In an era of stagnant federal funding for science programs and medical research, large donors are stepping in to help. But philanthropists are doing far more than just filling in gaps in federal funding; they are tackling important work shunned by the federal government because it is too obscure, too experimental, or too uncertain.
The donors on the Philanthropy 50, The Chronicle’s list of the nation’s top donors, committed $1.6-billion to causes that range from expanding research at children’s hospitals and university labs to creating new centers that will investigate the workings of the human cell.
Philanthropy should not be seen as a replacement for federal dollars, observers say. All giving from foundations and individuals amounts to less than $4-billion a year, according to the Science Philanthropy Alliance, a group that works to increase private giving for research. That figure is a fraction of the $60-billion in science grants made by the Departments of Defense and Energy, the National Institutes of Health, and the National Science Foundation, a federal agency.
Yet philanthropic dollars have come to play an important role in scientific progress. Large gifts can jump-start new areas of research neglected by federal dollars or provide a jolt to stalled scientific advances.
Take the case of the year’s largest science gift, made by Ted Stanley, founder of MBI and No. 3 on the Philanthropy 50 list. Mr. Stanley’s pledge of $650-million to the Broad Institute is part of the donor’s effort over the years to support the exploration of the ties between genetics and severe mental illnesses. Mr. Stanley has said that he was motivated by watching his son, Jonathan, suffer from a bipolar disorder as a young man in college.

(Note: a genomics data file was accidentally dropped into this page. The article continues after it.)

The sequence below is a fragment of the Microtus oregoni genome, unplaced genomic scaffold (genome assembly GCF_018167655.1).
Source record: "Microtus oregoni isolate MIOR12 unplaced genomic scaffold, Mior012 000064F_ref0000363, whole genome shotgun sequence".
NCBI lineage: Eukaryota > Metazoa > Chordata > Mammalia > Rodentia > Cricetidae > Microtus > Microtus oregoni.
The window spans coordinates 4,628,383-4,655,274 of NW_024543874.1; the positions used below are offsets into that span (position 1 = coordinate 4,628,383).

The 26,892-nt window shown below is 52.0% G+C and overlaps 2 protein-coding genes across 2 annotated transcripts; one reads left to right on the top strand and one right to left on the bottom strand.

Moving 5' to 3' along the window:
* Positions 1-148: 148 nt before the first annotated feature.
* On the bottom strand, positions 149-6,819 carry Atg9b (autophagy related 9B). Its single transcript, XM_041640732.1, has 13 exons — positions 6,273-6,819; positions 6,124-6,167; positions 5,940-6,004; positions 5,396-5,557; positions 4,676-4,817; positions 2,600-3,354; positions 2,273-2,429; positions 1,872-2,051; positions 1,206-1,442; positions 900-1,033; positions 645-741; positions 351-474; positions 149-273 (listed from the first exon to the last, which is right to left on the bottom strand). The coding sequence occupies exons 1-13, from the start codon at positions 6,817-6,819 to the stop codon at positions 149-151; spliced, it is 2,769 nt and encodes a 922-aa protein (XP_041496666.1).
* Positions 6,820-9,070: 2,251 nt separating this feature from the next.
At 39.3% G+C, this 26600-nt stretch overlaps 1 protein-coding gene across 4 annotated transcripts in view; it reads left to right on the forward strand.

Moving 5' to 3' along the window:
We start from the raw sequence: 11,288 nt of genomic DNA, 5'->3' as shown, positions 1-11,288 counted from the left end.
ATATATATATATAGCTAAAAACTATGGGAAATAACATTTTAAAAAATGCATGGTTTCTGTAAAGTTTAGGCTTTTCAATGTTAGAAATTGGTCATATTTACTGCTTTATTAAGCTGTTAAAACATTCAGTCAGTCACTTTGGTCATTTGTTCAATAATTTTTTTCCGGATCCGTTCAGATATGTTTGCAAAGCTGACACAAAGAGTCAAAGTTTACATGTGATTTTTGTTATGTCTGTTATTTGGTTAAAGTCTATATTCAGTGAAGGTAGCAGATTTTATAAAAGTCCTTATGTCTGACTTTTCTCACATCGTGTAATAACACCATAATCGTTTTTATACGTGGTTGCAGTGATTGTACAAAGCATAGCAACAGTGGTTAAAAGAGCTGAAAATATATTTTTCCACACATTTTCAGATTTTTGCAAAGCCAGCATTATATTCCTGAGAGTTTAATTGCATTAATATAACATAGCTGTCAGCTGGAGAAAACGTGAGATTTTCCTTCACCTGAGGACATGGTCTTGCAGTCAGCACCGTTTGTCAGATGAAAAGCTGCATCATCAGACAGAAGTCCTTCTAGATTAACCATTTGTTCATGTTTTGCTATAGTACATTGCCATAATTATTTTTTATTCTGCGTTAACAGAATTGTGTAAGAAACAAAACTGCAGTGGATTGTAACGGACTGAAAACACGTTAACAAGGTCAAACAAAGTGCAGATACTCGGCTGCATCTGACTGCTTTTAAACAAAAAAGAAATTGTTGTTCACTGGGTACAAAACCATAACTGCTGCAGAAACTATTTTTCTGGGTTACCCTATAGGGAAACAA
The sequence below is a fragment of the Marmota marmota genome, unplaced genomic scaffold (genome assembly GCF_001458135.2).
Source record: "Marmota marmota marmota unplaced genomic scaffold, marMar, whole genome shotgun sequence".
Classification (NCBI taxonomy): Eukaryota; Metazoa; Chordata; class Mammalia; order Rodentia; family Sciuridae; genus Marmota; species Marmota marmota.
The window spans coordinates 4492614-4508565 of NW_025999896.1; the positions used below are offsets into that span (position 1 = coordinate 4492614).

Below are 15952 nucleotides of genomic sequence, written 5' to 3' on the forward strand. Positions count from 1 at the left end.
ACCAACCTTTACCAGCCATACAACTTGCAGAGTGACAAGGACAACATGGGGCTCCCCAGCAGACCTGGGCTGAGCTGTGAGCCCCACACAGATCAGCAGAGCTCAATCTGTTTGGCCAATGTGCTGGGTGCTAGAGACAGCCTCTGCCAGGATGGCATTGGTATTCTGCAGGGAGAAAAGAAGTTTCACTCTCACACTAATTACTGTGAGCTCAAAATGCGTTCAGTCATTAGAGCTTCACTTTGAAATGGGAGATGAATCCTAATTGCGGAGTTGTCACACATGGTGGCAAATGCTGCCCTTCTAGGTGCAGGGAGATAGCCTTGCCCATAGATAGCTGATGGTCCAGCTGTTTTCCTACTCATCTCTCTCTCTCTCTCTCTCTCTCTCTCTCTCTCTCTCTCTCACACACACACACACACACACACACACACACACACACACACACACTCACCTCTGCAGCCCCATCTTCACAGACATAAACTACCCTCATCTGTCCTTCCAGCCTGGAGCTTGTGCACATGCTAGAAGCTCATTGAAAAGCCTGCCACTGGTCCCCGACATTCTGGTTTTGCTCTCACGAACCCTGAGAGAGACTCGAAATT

Severe mental disorders affect 3 percent to 4 percent of people worldwide. Many of the drugs now used to treat bipolar disorder and schizophrenia were developed in the 1950s, and some offer only negligible benefits for some patients. Autism drugs have yet to show an ability to improve patients’ lives.
But advancements in technology and a recent quantum leap in the understanding of the genetic underpinnings of mental illness have offered hope for a new generation of treatments.
Though the Broad Institute has several researchers who are supported by the federal National Institutes of Health, Mr. Stanley’s gift allows scientists more time to explore genes that play a role in mental illnesses, say leaders at the institute’s Stanley Center for Psychiatric Research.